As the Atlantic Beach Bikefest rolls into town this weekend, food delivery businesses are preparing to cope with the influx of motorists and the 23-mile traffic loop enforced from 10 p.m. to 2 a.m. during the event.
“Just can’t take a chance,” said Luigi LoSanto, owner of Little Italy on North Kings Highway in Myrtle Beach. “My driver goes out there, and I’m worrying about something happening.”
LoSanto said his restaurant may stop delivering if the traffic gets too overwhelming.
It depends on the situation and what kind of traffic they’re having. Last year we stopped delivery because there was too much traffic. If someone wants to come pick it up, they can come pick it up.
Luigi LoSanto, owner of Little Italy pizza shop on North Kings Highway
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“It depends on the situation and what kind of traffic they’re having,” he said. “Last year we stopped delivery because there was too much traffic. If someone wants to come pick it up, they can come pick it up,” he said.
The loop was used for the first time last year during the Memorial Day weekend, aiming to ease traffic congestion along Ocean Boulevard that officials said led to street parties and problems in 2014. After experiencing the loop last year, some owners have an idea how it will affect their businesses and are preparing for it.
The traffic loop runs from 29th Avenue North on Ocean Boulevard south and around to Kings Highway, north to Harrelson Boulevard, which turns into George Bishop Parkway, west to Waccamaw Boulevard, which runs next to U.S. 501, onto S.C. 31 heading north to Grissom Parkway south, then onto U.S. 17 Bypass and down 29th Avenue North.
Ultimate California Pizza on Kings Highway is planning on adding more staff through Sunday. Assistant Manager Nathanael Dollar said the business had to stop deliveries last year because of traffic.
“There’s always a possibility we might have to stop, but we’ll do our very best not to,” he said.
Drivers will only be able to take out one order at a time instead of two or three, but Dollar said the extra drivers should keep deliveries on time.
Other Myrtle Beach businesses also are planning for the event.
You just hope for the best but prepare for the worst, just like a hurricane.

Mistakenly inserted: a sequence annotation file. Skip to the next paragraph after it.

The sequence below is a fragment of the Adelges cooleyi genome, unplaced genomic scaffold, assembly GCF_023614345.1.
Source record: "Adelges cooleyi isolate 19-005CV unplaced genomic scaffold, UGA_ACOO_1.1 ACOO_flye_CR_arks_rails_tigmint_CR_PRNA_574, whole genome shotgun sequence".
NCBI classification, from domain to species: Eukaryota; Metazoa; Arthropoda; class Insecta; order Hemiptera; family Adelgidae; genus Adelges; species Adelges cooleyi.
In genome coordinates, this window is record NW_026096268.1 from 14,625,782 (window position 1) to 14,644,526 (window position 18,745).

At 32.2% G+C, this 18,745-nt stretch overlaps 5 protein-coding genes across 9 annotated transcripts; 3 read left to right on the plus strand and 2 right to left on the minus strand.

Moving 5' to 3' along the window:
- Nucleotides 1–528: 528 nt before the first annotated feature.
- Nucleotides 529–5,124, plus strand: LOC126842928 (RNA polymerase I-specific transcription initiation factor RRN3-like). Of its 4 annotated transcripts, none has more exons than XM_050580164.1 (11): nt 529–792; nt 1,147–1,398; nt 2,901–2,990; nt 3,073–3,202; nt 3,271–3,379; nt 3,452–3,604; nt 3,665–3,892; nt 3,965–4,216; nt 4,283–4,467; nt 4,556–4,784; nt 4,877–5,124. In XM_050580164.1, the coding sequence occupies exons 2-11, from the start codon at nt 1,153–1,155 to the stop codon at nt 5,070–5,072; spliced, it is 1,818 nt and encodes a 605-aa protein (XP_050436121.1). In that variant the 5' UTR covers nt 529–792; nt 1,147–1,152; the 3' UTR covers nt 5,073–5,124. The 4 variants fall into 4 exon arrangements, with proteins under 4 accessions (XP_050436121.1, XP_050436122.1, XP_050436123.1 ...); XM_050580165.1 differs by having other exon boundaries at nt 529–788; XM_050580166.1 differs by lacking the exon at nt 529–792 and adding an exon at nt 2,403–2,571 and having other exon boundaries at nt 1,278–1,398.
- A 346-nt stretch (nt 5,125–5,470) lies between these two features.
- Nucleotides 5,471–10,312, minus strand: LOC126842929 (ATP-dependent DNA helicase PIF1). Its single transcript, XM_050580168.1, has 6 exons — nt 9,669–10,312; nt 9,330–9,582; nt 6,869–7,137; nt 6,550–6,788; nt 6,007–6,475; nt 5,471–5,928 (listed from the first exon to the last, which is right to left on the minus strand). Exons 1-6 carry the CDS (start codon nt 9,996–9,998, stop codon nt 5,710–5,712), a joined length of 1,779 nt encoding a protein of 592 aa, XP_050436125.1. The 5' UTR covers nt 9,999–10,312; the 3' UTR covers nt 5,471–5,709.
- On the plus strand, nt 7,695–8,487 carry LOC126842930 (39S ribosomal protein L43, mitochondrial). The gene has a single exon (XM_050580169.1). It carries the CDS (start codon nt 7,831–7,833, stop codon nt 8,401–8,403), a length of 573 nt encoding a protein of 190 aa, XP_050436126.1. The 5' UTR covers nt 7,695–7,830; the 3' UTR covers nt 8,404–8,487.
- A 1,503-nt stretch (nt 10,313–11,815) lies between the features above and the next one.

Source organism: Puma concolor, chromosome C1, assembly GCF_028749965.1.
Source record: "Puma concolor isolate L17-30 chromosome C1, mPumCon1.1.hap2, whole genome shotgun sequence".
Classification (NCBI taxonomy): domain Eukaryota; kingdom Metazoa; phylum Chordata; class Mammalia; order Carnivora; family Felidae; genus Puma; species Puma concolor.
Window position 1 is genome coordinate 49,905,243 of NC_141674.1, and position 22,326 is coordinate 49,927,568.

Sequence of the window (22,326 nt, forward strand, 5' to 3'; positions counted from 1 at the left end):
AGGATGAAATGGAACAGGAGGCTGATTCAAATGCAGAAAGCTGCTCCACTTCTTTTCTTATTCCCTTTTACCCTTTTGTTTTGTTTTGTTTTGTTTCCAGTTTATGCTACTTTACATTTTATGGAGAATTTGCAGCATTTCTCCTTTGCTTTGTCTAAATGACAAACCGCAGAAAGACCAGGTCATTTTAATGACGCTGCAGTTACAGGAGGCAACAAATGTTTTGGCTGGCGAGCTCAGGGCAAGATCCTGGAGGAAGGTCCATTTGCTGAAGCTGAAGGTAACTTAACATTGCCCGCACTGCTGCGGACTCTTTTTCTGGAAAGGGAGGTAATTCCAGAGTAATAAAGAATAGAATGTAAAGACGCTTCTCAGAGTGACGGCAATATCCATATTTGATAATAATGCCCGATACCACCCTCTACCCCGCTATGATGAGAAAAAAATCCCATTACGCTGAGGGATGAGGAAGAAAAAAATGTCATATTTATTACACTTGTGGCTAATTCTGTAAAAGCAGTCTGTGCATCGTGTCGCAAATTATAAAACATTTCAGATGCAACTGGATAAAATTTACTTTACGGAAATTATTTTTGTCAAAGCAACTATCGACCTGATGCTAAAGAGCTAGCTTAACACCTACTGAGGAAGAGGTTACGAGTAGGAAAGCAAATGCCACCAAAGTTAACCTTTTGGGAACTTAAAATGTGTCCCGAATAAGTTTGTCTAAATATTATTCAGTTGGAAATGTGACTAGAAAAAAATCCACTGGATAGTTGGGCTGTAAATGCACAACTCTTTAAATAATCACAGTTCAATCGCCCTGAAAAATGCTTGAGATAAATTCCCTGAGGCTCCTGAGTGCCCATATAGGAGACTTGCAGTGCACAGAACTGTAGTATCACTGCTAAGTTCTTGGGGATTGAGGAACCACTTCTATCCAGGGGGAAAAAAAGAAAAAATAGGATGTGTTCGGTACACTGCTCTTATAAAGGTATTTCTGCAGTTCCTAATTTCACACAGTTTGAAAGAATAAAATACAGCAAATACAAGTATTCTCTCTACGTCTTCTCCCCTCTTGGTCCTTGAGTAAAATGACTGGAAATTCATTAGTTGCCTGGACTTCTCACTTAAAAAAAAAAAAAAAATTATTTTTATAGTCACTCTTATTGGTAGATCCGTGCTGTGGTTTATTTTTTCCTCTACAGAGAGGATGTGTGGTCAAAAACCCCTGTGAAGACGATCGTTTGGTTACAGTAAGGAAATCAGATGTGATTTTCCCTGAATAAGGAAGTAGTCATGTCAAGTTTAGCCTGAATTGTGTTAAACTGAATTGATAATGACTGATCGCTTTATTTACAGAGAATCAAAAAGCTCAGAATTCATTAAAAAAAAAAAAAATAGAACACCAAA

Chris Walker, president of Oceanfront Merchants Association
“You just hope for the best but prepare for the worst, just like a hurricane,” said Chris Walker, president of the Oceanfront Merchants Association in Myrtle Beach.
Walker said he thinks the event has a negative impact on the area because of the bad publicity and the tax money spent on controlling the event.
On Ocean Boulevard, Gay Dolphin owner Buz Plyler said the store plans to shut down at 10 p.m. instead of the normal 11 p.m. Friday, Saturday and Sunday to allow employees more time to get home while the traffic loop is being enforced.
Plyler said that even before the traffic loop was set up, the store didn’t do much business during Memorial Day weekend.
“This crowd doesn’t buy very many physical objects,” he said. “They take their money for their accommodations. They typically are bringing less money to the table in the first place.”
Plyler said that although his business slows down, some restaurants could do well during Bikefest.
“The bike rally always brings business,” said Gil Reibenbach, general manager at the 8th Avenue Tiki Bar. “This town gets loaded with tourists, bikers and they all want to eat and drink and have fun.”
The bike rally always brings business. This town gets loaded with tourists, bikers and they all want to eat and drink and have fun.
Gil Reibenbach, general manager at the 8
But Reibenbach said that some businesses are hurt by the rally when families come to the beach for Memorial Day and aren’t expecting the event.
“They see some stuff that they don’t want to see, that their kids don’t want to see,” he said. “It’s a crazy weekend. They get scared and they don’t come back because of it.”
Myrtle Beach SkyWheel Operations Manager Rachel Beckerman said the rally generally doesn’t impact sales.
“We always use Memorial Day weekend as the kickoff to summer, and our summer hours are from 11 a.m. to midnight,” she said.
Beckerman said she’s more concerned about potential rain than the rally’s affect on sales.
“We don’t sell tickets based on biker or non-biker,” she said. “I think it’s a good weekend and I think we’ll see it again as long as the weather holds out.”
Christian Boschult, 843-626-0218, @CBOSCH192